Daniel Hernandez, Sr. v. TLC of the Bay Area, Inc.

Filing 42

ORDER granting 26 defendant's Motion to Dismiss without leave to amend. Signed by Magistrate Judge Howard R. Lloyd on 7/12/2017. (hrllc2, COURT STAFF) (Filed on 7/12/2017)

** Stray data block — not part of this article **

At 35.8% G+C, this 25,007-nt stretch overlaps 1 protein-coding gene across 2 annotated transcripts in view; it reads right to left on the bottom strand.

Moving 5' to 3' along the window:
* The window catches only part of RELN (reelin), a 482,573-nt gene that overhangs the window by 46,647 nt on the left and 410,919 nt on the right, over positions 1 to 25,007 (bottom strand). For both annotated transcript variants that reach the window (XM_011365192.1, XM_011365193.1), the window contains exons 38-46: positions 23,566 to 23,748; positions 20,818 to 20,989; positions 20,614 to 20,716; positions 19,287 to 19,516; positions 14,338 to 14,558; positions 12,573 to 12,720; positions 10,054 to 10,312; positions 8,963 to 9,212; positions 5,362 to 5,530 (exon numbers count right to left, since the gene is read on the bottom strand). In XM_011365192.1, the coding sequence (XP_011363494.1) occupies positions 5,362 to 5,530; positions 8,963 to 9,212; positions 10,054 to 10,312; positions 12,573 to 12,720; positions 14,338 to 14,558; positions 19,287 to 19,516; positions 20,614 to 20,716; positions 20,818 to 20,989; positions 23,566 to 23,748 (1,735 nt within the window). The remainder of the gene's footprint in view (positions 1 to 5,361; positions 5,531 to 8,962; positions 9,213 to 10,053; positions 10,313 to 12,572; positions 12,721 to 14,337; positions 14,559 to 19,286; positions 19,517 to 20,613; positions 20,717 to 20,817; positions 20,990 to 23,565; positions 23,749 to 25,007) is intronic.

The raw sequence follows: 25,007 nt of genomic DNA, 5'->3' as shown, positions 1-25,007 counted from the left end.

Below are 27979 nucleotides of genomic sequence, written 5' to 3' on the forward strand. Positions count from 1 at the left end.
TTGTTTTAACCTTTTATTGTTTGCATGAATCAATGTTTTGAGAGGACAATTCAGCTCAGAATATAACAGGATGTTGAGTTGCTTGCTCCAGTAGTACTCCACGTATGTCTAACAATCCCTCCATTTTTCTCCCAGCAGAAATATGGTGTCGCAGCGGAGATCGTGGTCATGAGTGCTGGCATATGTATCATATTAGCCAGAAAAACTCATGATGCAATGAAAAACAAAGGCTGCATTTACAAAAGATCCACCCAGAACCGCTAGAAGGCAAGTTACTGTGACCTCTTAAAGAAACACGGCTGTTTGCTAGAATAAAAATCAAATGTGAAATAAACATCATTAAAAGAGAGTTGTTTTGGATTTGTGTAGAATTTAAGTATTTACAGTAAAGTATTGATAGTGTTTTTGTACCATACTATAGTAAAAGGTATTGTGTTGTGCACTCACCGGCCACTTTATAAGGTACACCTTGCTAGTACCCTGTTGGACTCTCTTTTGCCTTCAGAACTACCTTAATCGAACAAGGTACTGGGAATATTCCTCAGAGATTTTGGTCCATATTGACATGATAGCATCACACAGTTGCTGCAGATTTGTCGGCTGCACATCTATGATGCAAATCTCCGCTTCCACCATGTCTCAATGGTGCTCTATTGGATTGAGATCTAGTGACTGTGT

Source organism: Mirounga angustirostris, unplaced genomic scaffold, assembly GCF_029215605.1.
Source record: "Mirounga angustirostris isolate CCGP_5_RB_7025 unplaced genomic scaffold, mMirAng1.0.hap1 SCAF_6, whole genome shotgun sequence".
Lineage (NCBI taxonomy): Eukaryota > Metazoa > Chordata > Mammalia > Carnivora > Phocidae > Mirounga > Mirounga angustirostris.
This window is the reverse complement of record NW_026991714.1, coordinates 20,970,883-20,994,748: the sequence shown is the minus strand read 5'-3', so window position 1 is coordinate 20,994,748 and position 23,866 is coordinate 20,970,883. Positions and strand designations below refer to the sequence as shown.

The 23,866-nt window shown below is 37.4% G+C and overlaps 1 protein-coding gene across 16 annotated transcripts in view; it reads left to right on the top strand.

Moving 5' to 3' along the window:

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1 2 3 4 5 6 7 8 UNITED STATES DISTRICT COURT 9 NORTHERN DISTRICT OF CALIFORNIA 10 SAN JOSE DIVISION United States District Court Northern District of California 11 DANIEL HERNANDEZ, 12 Case No. 5:16-cv-05524-HRL Plaintiff, 13 v. 14 TLC OF THE BAY AREA, INC., 15 Defendant. 16 ORDER GRANTING DEFENDANT’S MOTION TO DISMISS THE FIRST AMENDED COMPLAINT WITHOUT LEAVE TO AMEND Re: Dkt. No. 26 Plaintiff Daniel Hernandez sues for himself and on behalf of two putative subclasses for 17 18 rescission of an arbitration agreement due to alleged fraud, as well as for alleged violation of 19 California Health and Safety Code § 1430(b). Hernandez invokes this court’s diversity 20 jurisdiction, 28 U.S.C. § 1332. Pursuant to Fed. R. Civ. P. 12(b)(6), defendant TLC of the Bay 21 Area, Inc. (TLC) moves to dismiss the First Amended Complaint (FAC) for failure to state a 22 claim. TLC also moves to strike the class allegations pursuant to Fed. R. Civ. P. 12(f). Plaintiff 23 opposes the motion. Upon consideration of the moving and responding papers, as well as the oral 24 arguments presented, the court grants TLC’s motion to dismiss and deems moot the motion to 25 strike.1 26 27 1 28 All parties have expressly consented that all proceedings in this matter may be heard and finally adjudicated by the undersigned. 28 U.S.C. § 636(c); Fed. R. Civ. P. 73. 1 BACKGROUND 2 The following facts are drawn from the FAC. Additionally, as will be discussed, the 3 parties have separately stipulated to the dates of plaintiff’s admission to and discharge from the 4 facility in question. 5 Hernandez is a former resident of one of the skilled nursing facilities (Facility) owned and 6 operated by TLC. The parties stipulate that he was admitted to the Facility on June 23, 2015. On 7 or about that date, plaintiff entered into an Arbitration Agreement with the Facility. (FAC, Ex. 1). 8 That agreement provides that any disputes between plaintiff and the Facility “shall be resolved 9 exclusively by binding arbitration” to be conducted “in accordance with the National Arbitration Forum Code of Procedure, which is hereby incorporated into this Agreement, and not by a lawsuit 11 United States District Court Northern District of California 10 or resort to court process.” (Id. at 1). In a footnote, the agreement provides a phone number, fax 12 number, and a website address where information about the National Arbitration Forum (NAF) 13 and a copy of the Code of Procedure can be obtained. (Id. at 1 n.1). 14 The Arbitration Agreement expressly states that it is not part of the Admissions Agreement 15 and that residents are not required to sign the Arbitration Agreement as a condition of admission. 16 (FAC, Ex. 1). 17 18 19 The parties stipulate that plaintiff was discharged from the Facility a few months later on September 15, 2015. On June 22, 2016, Hernandez sued TLC in state court for alleged elder abuse. On August 20 9, 2016, TLC requested a 45-day extension to respond to Hernandez’s state court complaint. 21 Then, on August 24, 2016, TLC sent a letter stating that TLC “has found that Daniel Hernandez 22 agreed to arbitrate any claims involving his care” and requesting that plaintiff “voluntarily dismiss 23 the above action and proceed to arbitrate his claims.” (FAC ¶ 26, Ex. 7). On September 13, 2016, 24 TLC wrote a letter advising that TLC would be filing a motion to compel arbitration. That motion 25 was filed that same day. (Id. ¶ 27, Exs. 8, 9). 26 Hernandez then filed this federal putative class action here on September 28, 2016, 27 asserting a sole claim for relief under California Health & Safety Code § 1430(b). He alleged that 28 TLC fraudulently duped residents into signing the Arbitration Agreement, thereby depriving them 2 1 of their right to a jury trial. The claim was based on allegations that, since 2009, NAF had ceased 2 administering arbitrations involving consumers and that the NAF’s Code of Procedure was not 3 accessible online. TLC moved to dismiss the original complaint, arguing (among other things) 4 that the allegations did not give rise to a plausible or actionable claim for relief. That motion was 5 mooted when Hernandez timely filed his FAC as a matter of right under Fed. R. Civ. P. 15(a). 6 The FAC adds a claim seeking rescission of the Arbitration Agreement due to fraud. It 7 continues to assert a claim for violation of California Health & Safety Code § 1430(b) for alleged 8 deprivation of the right to a jury trial. And, Hernandez continues to bring his claims for himself 9 and on behalf of two putative subclasses. Both subclasses are comprised of current and former residents of skilled nursing facilities owned, operated, or managed by TLC. The only difference is 11 United States District Court Northern District of California 10 that Subclass 2 consists of individuals against whom TLC tried to enforce the Arbitration 12 Agreement. (FAC ¶ 1). The gravamen of the FAC continues to be that TLC fraudulently duped 13 plaintiff and putative class members into signing the Arbitration Agreement, even though the NAF 14 no longer administers consumer disputes and the NAF’s Code of Procedure was not accessible 15 online. 16 17 18 Meanwhile, back in state court---on November 11, 2016, TLC answered Hernandez’s complaint and ceased efforts to enforce the Arbitration Agreement. In this federal suit, TLC once again moves to dismiss pursuant to Fed. R. Civ. P. 12(b)(6). 19 TLC contends that plaintiff’s right to a jury trial is not one that is protected by Cal. Health & 20 Safety Code § 1430(b). And, TLC says that the § 1430(b) claim is time-barred anyway. 21 Additionally, TLC argues that the FAC does not sufficiently allege facts supporting a claim for 22 rescission based on fraud. As to both claims, defendant maintains that the FAC does not allege 23 facts establishing any plausible claim for relief. Pursuant to Fed. R. Civ. P. 12(f), TLC also moves 24 to strike the class allegations, arguing that individual issues of causation and reliance will 25 necessarily predominate over any common issues of law or fact. 26 27 For the reasons to be discussed, this court grants the motion to dismiss both claims for relief and deems moot the motion to strike the class allegations. 28 3 DISCUSSION 1 2 3 4 A. Fed. R. Civ. P. 12(b)(6) Motion to Dismiss 1. Legal Standard A motion to dismiss for failure to state a claim pursuant to Fed. R. Civ. P. 12(b)(6) tests 5 the legal sufficiency of the claims in the complaint. Navarro v. Block, 250 F.3d 729, 732 (9th Cir. 6 2001). Dismissal is appropriate where there is no cognizable legal theory or an absence of 7 sufficient facts alleged to support a cognizable legal theory. Id. (citing Balistreri v. Pacifica Police 8 Dep’t, 901 F.2d 696, 699 (9th Cir. 1990)). In such a motion, all material allegations in the 9 complaint must be taken as true and construed in the light most favorable to the claimant. Id. However, “[t]hreadbare recitals of the elements of a cause of action, supported by mere conclusory 11 United States District Court Northern District of California 10 statements, do not suffice.” Ashcroft v. Iqbal, 129 S. Ct. 1937, 1949 (2009). Moreover, “the court 12 is not required to accept legal conclusions cast in the form of factual allegations if those 13 conclusions cannot reasonably be drawn from the facts alleged.” Clegg v. Cult Awareness 14 Network, 18 F.3d 752, 754-55 (9th Cir. 1994). 15 Federal Rule of Civil Procedure 8(a)(2) requires only “a short and plain statement of the 16 claim showing that the pleader is entitled to relief.” This means that the “[f]actual allegations 17 must be enough to raise a right to relief above the speculative level.” Bell Atlantic Corp. v. 18 Twombly, 550 U.S. 544, 555, 127 S. Ct. 1955, 167 L.Ed.2d 929 (2007) (citations omitted) 19 However, only plausible claims for relief will survive a motion to dismiss. Iqbal, 129 S.Ct. at 20 1950. A claim is plausible if its factual content permits the court to draw a reasonable inference 21 that the defendant is liable for the alleged misconduct. Id. A plaintiff does not have to provide 22 detailed facts, but the pleading must include “more than an unadorned, the-defendant-unlawfully- 23 harmed-me accusation.” Id. at 1949. 24 Documents appended to the complaint or which properly are the subject of judicial notice 25 may be considered along with the complaint when deciding a Fed. R. Civ. P. 12(b)(6) motion. See 26 Hal Roach Studios, Inc. v. Richard Feiner & Co., Inc., 896 F.2d 1542, 1555 n.19 (9th Cir. 1990); 27 28 4 1 MGIC Indem. Corp. v. Weisman, 803 F.2d 500, 504 (9th Cir. 1986).2 While leave to amend generally is granted liberally, the court has discretion to dismiss a 2 3 claim without leave to amend if amendment would be futile. Rivera v. BAC Home Loans 4 Servicing, L.P., 756 F. Supp.2d 1193, 1997 (N.D. Cal. 2010) (citing Dumas v. Kipp, 90 F.3d 386, 5 393 (9th Cir. 1996)). 6 2. Fraud 7 Plaintiff seeks to rescind the Arbitration Agreement, alleging that TLC concealed 8 information and fraudulently induced him to sign that contract. TLC moves to dismiss this claim 9 as implausible and lacking particularity. For the reasons to be discussed, the court agrees. To satisfy pleading requirements under Fed. R. Civ. P. 8, “the Supreme Court has held that 10 United States District Court Northern District of California 11 an ‘entitlement to relief’ requires ‘more than labels and conclusions. . . . Factual allegations must 12 be enough to raise a right to relief above a speculative level.’” Eclectic Properties East, LLC v. 13 Marcus & Millichap Co., 751 F.3d 990, 995 (9th Cir. 2014) (quoting Twombly, 550 U.S. at 555). 14 “Although ‘a well-pleaded complaint may proceed even if it strikes a savvy judge that actual proof 15 is improbable,’ plaintiffs must include sufficient ‘factual enhancement’ to cross ‘the line between 16 possibility and plausibility.’” Id. (quoting Twombly, 550 U.S. at 556, 557). In evaluating 17 plausibility, “courts must also consider an ‘obvious alternative explanation’ for defendant’s 18 behavior.” Id. at 996. “When faced with two possible explanations [for a defendant’s behavior], 19 only one of which can be true and only one of which results in liability, plaintiffs cannot offer 20 allegations that are ‘merely consistent with’ their favored explanation but are also consistent with 21 the alternative explanation.” In re Century Aluminum Co. Sec. Litig., 729 F.3d 1104, 1108 (9th 22 Cir. 2013) (citing Iqbal, 556 U.S. at 678)). Rather, “[s]omething more is needed, such as facts 23 tending to exclude the possibility that the alternative explanation is true.” Id. 24 The Ninth Circuit follows a two-step process for evaluating pleadings: 25 First, to be entitled to the presumption of truth, allegations in a complaint or 26 2 27 28 Plaintiff’s counsel submitted a declaration and appended exhibits that cannot properly be considered on the present motion. In any event, the declaration merely re-submits copies of documents that are appended to the FAC and which the court has considered in ruling on this motion. 5 1 2 3 counterclaim may not simply recite the elements of a cause of action, but must contain sufficient allegations of underlying facts to give fair notice and to enable the opposing party to defend itself effectively. Second, the factual allegations that are taken as true must plausibly suggest an entitlement to relief, such that it is not unfair to require the opposing party to be subjected to the expense of discovery and continued litigation. 4 Levitt v. Yelp!, Inc., 765 F.3d 1123, 1135 (9th Cir. 2014) (quoting Eclectic Properties East, LLC, 5 6 751 F.3d at 996). “In all cases, evaluating a complaint’s plausibility is a ‘context-specific’ endeavor that requires courts to ‘draw on . . . judicial experience and common sense.’” Levitt, 765 7 F.3d at 1135 (quoting Eclectic Properties East, LLC, 751 F.3d at 995-96). 8 The elements of a fraud claim are (1) a misrepresentation (false representation, 9 concealment, or non-disclosure); (2) knowledge of falsity (or scienter); (3) intent to defraud (i.e., 10 to induce reliance); (4) justifiable reliance; and (5) resulting damage. Lazar v. Super. Ct., 909 United States District Court Northern District of California 11 P.2d 981, 984 (Cal. S. Ct. 1996). Fraud in the inducement is a subset of fraud that “occurs when 12 the promisor knows what he is signing but his consent is induced by fraud, mutual assent is 13 present and a contract is formed, which, by reason of the fraud, is voidable.” Rosenthal v. Great 14 W. Fin. Sec. Corp., 926 P.2d 1061, 1073 (Cal. S. Ct. 1996) (citation omitted) (emphasis in 15 original). 16 A claim for fraudulent concealment requires: “‘(1) concealment or suppression of a 17 material fact; (2) by a defendant with a duty to disclose the fact to the plaintiff; (3) the defendant 18 intended to defraud the plaintiff by intentionally concealing or suppressing the fact; (4) the 19 plaintiff was unaware of the fact and would not have acted as he or she did if he or she had known 20 of the concealed or suppressed fact; and (5) plaintiff sustained damage as a result of the 21 concealment or suppression of the fact.’” Marentes v. State Farm Mut. Auto. Ins. Co., 224 F. 22 Supp.3d 891, 923 (N.D. Cal. 2016) (quoting Hambrick v. Healthcare Partners Med. Grp., Inc., 238 23 Cal.App.4th 124, 162, 189 Cal.Rptr.3d 31 (2015)). 24 25 26 27 For all fraud-based claims, a “party must state with particularity the circumstances constituting fraud or mistake.” Fed. R. Civ. P. 9(b). “Malice, intent, knowledge, and other conditions of a person’s mind may be alleged generally.” Id. Even so, such allegations must still be plausible. Iqbal, 556 U.S. at 686-87 (2009) (holding that Rule 9 “merely excuses a party from 28 6 1 pleading . . . intent under an elevated pleading standard,” but it “does not give him license to evade 2 the less rigid---though still operative---strictures of Rule 8”). 3 Here, the FAC’s allegations are largely conclusory and not the sort that the court is obliged to accept as true. But, according to the FAC’s factual allegations, the Arbitration Agreement was 5 false because it stated that proceedings would be conducted in accordance with the NAF’s Code of 6 Procedure, when plaintiff says that, in truth, the NAF stopped administering consumer disputes in 7 2009 and thus the Code of Procedure is not in effect and cannot be found on the NAF’s website. 8 (See, e.g., FAC ¶¶ 17-18). Inasmuch as the agreement does not actually say that the NAF will 9 conduct the arbitration, TLC disputes that there is any misrepresentation. But, even assuming the 10 truth of the FAC’s allegations, plaintiff has not pled sufficient facts “nudg[ing] [his] claim[] across 11 United States District Court Northern District of California 4 the line from conceivable to plausible.” Twombly, 550 U.S. at 570. The FAC contains no factual 12 allegations plausibly suggesting that defendant had knowledge of any falsity or specific intent to 13 defraud. Knowledge and fraudulent intent cannot be inferred from the mere fact that the NAF 14 stopped arbitrating consumer disputes in 2009 or that the Code of Procedure cannot be accessed 15 online. More to the point, what would be the benefit to TLC of purporting to require arbitration 16 with an entity that no longer administers such matters, with rules that allegedly are defunct? 17 Presumably, the parties could agree on another provider (assuming they both were willing to 18 arbitrate), or the Arbitration Agreement would be deemed invalid. As it is, under the particular 19 factual context presented here, plaintiff never attempted to arbitrate his elder abuse claims against 20 defendant, TLC abandoned all efforts to enforce the Arbitration Agreement, and plaintiff 21 confirmed at oral argument that his elder abuse case is proceeding in the state court. Plaintiff 22 alleges that if he had known that the NAF no longer conducted consumer disputes, he would not 23 have become a resident of the Facility. But, as discussed, the Arbitration Agreement itself says 24 that it is not part of the Admissions Agreement and that residents are not required to sign the 25 Arbitration Agreement as a condition of admission. 26 27 28 Defendant’s motion to dismiss this claim is granted. 3. Cal. Health & Safety Code § 1430(b) For much the same reasons, plaintiff’s claim under California Health & Safety Code § 7 1 1430(b) also fails. Section 1430 is part of the Long-Term Care Act (Act), which creates “a 2 detailed statutory scheme regulating the standard of care provided by skilled nursing facilities to 3 their patients,” Kizer v. County of San Mateo, 806 P.2d 1353, 1355 (Cal. S. Ct. 1991), and “is 4 designed to ensure ‘that long-term health care facilities provide the highest level of care 5 possible,’” Nevarrez v. San Marino Skilled Nursing & Wellness Centre, 163 Cal. Rptr.3d 874, 899 6 (Cal. App. Ct. 2014) (quoting Cal. Health & Safety Code § 1422(a)). 7 Section 1430(b) of the Act allows a current or former resident or patient of a skilled 8 nursing facility to sue “the licensee of a facility who violates any rights of the resident or patient as 9 set forth in the Patients Bill of Rights in Section 72527 of Title 22 of the California Code of Regulations, or any other right provided for by federal or state law or regulation.” Cal. Health & 11 United States District Court Northern District of California 10 Safety Code § 1430(b). The crux of the parties’ dispute is whether the right to a jury trial, secured 12 by the California Constitution, falls within the scope of the statute. Even assuming, without 13 deciding, that it does, the court agrees that the FAC fails to allege a plausible claim for relief. 14 Here, the FAC alleges that (1) plaintiff was fraudulently induced to sign the Arbitration 15 Agreement by the misrepresentation that arbitration would be conducted in accordance with the 16 NAF’s Code of Procedure; and (2) defendant initially sought to enforce that agreement in his state 17 court suit. As discussed, plaintiff fails to state a plausible claim for fraud in connection with the 18 Arbitration Agreement. In any event, the FAC fails to allege facts demonstrating that plaintiff’s 19 right to a jury trial was, as a practical matter, impaired. Under the specific factual context 20 presented here, defendant withdrew its motion to compel arbitration early in the state court 21 litigation, at a time when that suit was nowhere near trial; TLC answered plaintiff’s state court 22 complaint; and, by all accounts the case is proceeding in the state court. Assuming all state court 23 requirements for a jury are satisfied, defendant says that if plaintiff wants a jury trial, then that is 24 what he shall have. At best, the FAC’s allegations demonstrate that deprivation of his right to a 25 jury trial was conceivable; but, it simply is not plausible. Defendant’s motion to dismiss this 26 claim is granted. 27 B. 28 Having concluded that the FAC fails to state a claim for relief, the court deems defendant’s Fed. R. Civ. P. 12(f) Motion to Strike Class Allegations 8 1 motion to strike the class allegations moot. ORDER 2 Based on the foregoing, defendant’s motion to dismiss is granted.3 Plaintiff having had an 3 4 opportunity to amend his allegations, this court finds no basis to conclude that the FAC can be 5 amended yet again to state a claim for relief. Accordingly, defendant’s motion to dismiss is 6 granted without leave to amend. Defendant’s motion to strike the class allegations is deemed 7 moot. The clerk shall enter judgment and close the file. SO ORDERED. 8 9 Dated: July 12, 2017 10 United States District Court Northern District of California 11 HOWARD R. LLOYD United States Magistrate Judge 12 13 14 15 16 17 18 19 20 21 22 23 24 25 26 27 3 28 The court finds it unnecessary to address defendant’s alternate arguments for dismissal of plaintiff’s claims. 9 1 2 5:16-cv-05524-HRL Notice has been electronically mailed to: David Michael Medby dmedby@lawgarcia.com, bartigliere@lawgarcia.com, jheasley@lawgarcia.com, sgarcia@lawgarcia.com 3 Jon Peter Kardassakis Jon.Kardassakis@lewisbrisbois.com, cora.ruvalcaba@lewisbrisbois.com 4 5 Stephen Michael Garcia jmobley@lawgarcia.com, dmedby@lawgarcia.com 6 William Michael Artigliere 7 Zourik Zarifian bartigliere@lawgarcia.com zourik.zarifian@lewisbrisbois.com 8 9 10 United States District Court Northern District of California 11 12 13 14 15 16 17 18 19 20 21 22 23 24 25 26 27 28 10